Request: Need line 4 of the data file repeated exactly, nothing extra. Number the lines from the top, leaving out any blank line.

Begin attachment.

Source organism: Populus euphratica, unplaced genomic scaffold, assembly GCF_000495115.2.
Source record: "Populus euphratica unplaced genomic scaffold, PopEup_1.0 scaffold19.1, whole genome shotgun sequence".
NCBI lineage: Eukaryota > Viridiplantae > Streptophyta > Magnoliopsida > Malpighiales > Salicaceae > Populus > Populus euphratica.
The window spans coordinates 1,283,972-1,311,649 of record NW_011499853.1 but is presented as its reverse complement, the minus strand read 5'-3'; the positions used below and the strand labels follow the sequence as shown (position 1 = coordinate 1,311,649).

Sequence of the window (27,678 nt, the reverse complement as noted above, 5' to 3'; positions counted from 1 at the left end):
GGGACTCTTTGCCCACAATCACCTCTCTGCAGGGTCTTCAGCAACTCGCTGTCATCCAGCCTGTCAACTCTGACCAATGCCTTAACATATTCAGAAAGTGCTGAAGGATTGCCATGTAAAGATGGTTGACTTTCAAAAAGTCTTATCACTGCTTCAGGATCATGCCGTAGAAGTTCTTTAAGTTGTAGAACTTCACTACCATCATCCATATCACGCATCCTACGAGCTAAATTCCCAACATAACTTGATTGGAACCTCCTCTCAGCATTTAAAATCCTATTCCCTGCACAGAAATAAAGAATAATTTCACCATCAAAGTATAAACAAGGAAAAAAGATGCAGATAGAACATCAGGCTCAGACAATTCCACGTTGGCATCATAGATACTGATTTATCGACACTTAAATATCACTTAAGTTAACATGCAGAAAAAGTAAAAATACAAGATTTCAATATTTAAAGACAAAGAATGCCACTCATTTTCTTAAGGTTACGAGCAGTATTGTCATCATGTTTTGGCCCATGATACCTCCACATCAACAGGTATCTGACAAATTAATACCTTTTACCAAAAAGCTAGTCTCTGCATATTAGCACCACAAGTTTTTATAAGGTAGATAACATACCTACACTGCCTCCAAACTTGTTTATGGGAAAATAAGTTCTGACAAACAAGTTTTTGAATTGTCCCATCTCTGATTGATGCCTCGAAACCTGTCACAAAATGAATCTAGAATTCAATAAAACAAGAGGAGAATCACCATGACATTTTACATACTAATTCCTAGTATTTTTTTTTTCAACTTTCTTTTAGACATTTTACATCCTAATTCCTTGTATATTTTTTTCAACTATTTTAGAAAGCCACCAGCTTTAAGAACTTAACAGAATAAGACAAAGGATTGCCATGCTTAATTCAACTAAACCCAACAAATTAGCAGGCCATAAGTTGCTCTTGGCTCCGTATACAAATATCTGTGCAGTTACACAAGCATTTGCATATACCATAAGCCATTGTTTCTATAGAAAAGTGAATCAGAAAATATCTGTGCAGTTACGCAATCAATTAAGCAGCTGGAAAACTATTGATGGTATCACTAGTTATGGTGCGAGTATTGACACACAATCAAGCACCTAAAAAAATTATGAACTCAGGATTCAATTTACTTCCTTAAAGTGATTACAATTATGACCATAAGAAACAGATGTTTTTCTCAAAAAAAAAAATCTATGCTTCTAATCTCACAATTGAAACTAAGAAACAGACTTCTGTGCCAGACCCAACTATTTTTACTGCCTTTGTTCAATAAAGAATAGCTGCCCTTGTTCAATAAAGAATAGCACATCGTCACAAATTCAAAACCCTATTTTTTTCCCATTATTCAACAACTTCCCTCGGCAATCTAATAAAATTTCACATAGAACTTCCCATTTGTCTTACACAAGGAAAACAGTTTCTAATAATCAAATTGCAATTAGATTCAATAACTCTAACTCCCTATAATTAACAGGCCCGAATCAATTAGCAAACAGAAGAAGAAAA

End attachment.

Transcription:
The window spans coordinates 1,283,972-1,311,649 of record NW_011499853.1 but is presented as its reverse complement, the minus strand read 5'-3'; the positions used below and the strand labels follow the sequence as shown (position 1 = coordinate 1,311,649).